News
Tracing James Lee Byars’ time in Japan
The Japan Times
Hiroaki Sato
20 August 2017

I first met James Lee Byars in Kyoto in early 1967 and, at his invitation, participated in his “performance.” At the time I didn’t know that he’d been back and forth between Japan and the U.S. for nearly a decade already. I was also unaware that he had already done one-man shows and taken part in independent exhibitions. Nor did I have any inkling that Byars would go on to become “one of the most mythic artistic figures” of the 20th century, as the Museum of Modern Art in New York called him in presenting his art and performance works in 2014.

As Shinobu Sakagami writes in her recently published “James Lee Byars: Days in Japan” (Floating World Editions), Byars sharpened his sensibility as “an aesthetic heretic” after arriving in Yokohama in the fall of 1958. Interestingly, it was the Japan Folk Craft Museum that the 26-year-old artist on a private painting scholarship first visited in Tokyo. There, he met its founder and director, Soetsu Yanagi, famed for advocating “beauty in everyday, utilitarian products.” Yanagi directed Byars to Kichinosuke Tonomura, founder and director of a similar folk craft museum in Kurashiki, Okayama Prefecture.

More than 40 years later, Sumie Kawai, an art journalist in Berlin, vividly recalled Byars’ first solo exhibition in Japan.

“I found him in a room with a gleaming black polished wooden floor, kneeling in the formal seiza posture in an indigo-dyed kimono on an indigo-dyed zabuton floor cushion. There were only two visitors, my mother and myself,” Kawai wrote. It was Tonomura’s private home. “Hanging in the tokonomaalcove was a single abstract painting, painted with squid ink on Japanese paper. I still cannot forget the beauty of the paper and the golden sheen of the ink.”

This utter simplicity, along with a great fascination with Japanese paper, would become a hallmark of Byars’ art and performances. Some may wonder if that wasn’t a leap from the “folk craft” (mingei) that Yanagi had started promoting in the 1930s, but Yanagi stressed “nonskilledness,” “artlessness” and “mindlessness” as the essences of folk craft — the same states Zen aims to attain. Yanagi was a devout Buddhist.

As Sakagami points out, it was during the decade following Japan’s defeat in war that Zen proselytizer Daisetsu T. Suzuki was invited to the U.S. for a round of influential lectures at top universities. One may add that R. H. Blyth’s multivolume haiku explications equating haiku with Zen were widely read in the U.S. Many of the questions and requests Byars posed to his close friends were koan-like.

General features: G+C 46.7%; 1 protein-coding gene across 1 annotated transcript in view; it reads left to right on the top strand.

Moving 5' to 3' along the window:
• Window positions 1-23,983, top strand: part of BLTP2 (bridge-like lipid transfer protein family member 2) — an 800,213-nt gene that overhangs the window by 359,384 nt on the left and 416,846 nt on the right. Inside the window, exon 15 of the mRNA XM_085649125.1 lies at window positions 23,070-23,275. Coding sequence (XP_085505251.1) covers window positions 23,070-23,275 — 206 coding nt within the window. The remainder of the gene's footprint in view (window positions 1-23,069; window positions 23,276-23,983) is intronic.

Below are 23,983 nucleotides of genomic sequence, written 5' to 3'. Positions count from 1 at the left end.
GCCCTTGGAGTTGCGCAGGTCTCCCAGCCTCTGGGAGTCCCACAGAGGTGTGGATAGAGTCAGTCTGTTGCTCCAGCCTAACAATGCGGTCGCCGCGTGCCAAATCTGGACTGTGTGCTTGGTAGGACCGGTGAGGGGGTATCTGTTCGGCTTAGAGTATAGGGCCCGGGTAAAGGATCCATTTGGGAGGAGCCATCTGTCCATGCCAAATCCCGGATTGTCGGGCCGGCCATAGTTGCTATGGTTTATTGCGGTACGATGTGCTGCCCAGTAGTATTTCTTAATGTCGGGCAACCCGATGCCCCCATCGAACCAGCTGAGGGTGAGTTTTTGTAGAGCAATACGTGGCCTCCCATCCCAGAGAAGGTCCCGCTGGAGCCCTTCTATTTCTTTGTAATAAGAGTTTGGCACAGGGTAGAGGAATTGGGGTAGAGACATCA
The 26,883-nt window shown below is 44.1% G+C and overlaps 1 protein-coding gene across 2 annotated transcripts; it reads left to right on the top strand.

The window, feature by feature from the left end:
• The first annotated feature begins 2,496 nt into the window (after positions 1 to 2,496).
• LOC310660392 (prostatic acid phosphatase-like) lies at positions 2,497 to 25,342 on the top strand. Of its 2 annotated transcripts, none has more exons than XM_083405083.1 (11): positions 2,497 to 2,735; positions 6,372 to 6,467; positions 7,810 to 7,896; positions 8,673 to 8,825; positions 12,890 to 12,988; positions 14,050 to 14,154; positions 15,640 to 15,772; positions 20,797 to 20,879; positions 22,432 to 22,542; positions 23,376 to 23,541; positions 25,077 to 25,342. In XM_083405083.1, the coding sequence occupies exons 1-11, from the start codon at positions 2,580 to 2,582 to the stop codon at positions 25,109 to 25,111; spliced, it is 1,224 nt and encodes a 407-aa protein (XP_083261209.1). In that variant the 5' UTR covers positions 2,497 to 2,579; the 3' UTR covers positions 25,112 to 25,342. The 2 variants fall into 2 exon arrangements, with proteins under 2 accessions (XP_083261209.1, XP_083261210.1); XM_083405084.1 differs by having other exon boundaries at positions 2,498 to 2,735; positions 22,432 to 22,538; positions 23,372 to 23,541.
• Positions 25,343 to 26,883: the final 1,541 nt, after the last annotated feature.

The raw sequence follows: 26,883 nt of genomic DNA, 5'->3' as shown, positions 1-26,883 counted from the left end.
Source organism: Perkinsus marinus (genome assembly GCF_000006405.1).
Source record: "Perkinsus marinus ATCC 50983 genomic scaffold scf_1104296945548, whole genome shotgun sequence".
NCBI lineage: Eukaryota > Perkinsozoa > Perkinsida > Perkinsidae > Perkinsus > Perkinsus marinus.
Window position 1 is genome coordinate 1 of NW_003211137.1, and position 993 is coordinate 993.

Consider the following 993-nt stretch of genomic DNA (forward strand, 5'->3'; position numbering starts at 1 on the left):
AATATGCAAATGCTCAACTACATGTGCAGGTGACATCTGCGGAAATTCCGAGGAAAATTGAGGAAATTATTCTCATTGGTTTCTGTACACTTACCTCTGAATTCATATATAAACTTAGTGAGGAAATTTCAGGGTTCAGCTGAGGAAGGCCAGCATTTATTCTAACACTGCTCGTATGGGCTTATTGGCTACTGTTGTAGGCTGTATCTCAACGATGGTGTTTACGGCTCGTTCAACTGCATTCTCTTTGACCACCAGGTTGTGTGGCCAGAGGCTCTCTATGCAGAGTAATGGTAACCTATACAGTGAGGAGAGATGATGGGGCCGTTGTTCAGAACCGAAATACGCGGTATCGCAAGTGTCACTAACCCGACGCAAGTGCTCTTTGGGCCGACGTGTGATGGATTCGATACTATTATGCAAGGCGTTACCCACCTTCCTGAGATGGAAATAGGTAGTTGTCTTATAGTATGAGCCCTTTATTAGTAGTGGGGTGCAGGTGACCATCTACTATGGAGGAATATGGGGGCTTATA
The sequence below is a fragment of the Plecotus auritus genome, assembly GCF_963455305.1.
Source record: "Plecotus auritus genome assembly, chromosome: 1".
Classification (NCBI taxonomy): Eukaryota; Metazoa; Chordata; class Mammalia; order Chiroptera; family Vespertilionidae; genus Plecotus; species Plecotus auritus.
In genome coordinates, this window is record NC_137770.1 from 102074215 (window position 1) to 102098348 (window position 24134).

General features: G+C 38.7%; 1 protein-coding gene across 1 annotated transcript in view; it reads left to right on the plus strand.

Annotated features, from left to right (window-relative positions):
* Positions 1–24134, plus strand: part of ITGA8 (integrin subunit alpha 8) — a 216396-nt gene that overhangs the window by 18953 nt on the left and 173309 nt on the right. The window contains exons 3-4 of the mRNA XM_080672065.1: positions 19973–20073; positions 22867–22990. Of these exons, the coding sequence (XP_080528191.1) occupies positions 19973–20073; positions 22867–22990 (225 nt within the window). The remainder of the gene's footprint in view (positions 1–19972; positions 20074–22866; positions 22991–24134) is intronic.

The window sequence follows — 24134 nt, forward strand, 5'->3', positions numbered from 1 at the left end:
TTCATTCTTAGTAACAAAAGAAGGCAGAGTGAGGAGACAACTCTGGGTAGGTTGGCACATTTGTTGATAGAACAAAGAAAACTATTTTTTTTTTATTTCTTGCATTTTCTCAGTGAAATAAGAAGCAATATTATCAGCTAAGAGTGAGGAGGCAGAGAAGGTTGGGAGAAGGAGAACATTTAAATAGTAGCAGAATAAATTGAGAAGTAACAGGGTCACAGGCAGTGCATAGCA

Byars was of a deeply religious bent. So, back in his hometown, Detroit, in the fall of 1959, he wrote to Dorothy Miller, the fabled curator of the Museum of Modern Art in New York, in his idiosyncratic English: “Painting is the ultimate finding, you, for everyone, in the beautiful self, universal, of Love. Semantics, elusive, cognitively the essence of Being, elusive, but we can live in its grace. Out of grace, beauty both, itself to itself, no touch with the temporary, all truth eventuating in One.”

Lindley Williams Hubbell, an American poet and scholar of Shakespeare at Doshisha University, Kyoto, encouraged Byars in his art. He had arrived in Japan in 1953 when he was 52 years old, naturalized, and would not return to the U.S. for the rest of his long life. He wrote his delightful “Autobiography in Fifty Sentences” in response to Byars’ request.

Hubbell was devoted to noh. When he was 78, he made a list of noh plays he had seen in the preceding 25 years, noting the number of times he’d seen each: all in all 186 of them, in the case of “Hagoromo” (“Feather Robe”) 23 times. Naturally, Byars went to see noh and was enchanted. Its influence was clear in the nonmovements and slow movements in his performance arts. Also, the gorgeous noh costumes apparently led to his preference for glittering costumes in his performances. He made structures covered with gold foil. The largest of them is the 20-meter-tall “Golden Tower” erected in Venice earlier this year — exactly 20 years after his death.

Byars embodied the Buddhist idea of setsuna-metsu, “that which comes into being vanishes upon its birth.”

Hubbell recalled some of Byars’ “presentations” in Kyoto. For example, one midnight when he turned off his radio after the Japanese national anthem was over, he heard someone knock on his door. When he opened it, Byars’ girlfriend, Sachiko Taki — later a Jungian psychoanalyst in the United States — was standing all enveloped in a robe of white feathers. She handed him a small piece of paper and vanished. When he opened it, it simply had the word “peace.”

“All that time and preparation and effort (and expense!) goes into something to be seen for only a moment and by one person,” Hubbell exclaimed in his letter of Oct. 16, 1966.

Byars did his last performance in the Nara Hotel in late 1996, ravaged by a stomach cancer. A few months later he flew to Egypt to stay in the famous Mena House that commands a clear view of the Great Pyramids of Giza. Sakagami ends her book with interviews of the hotel employees who were close to Byars in his last days.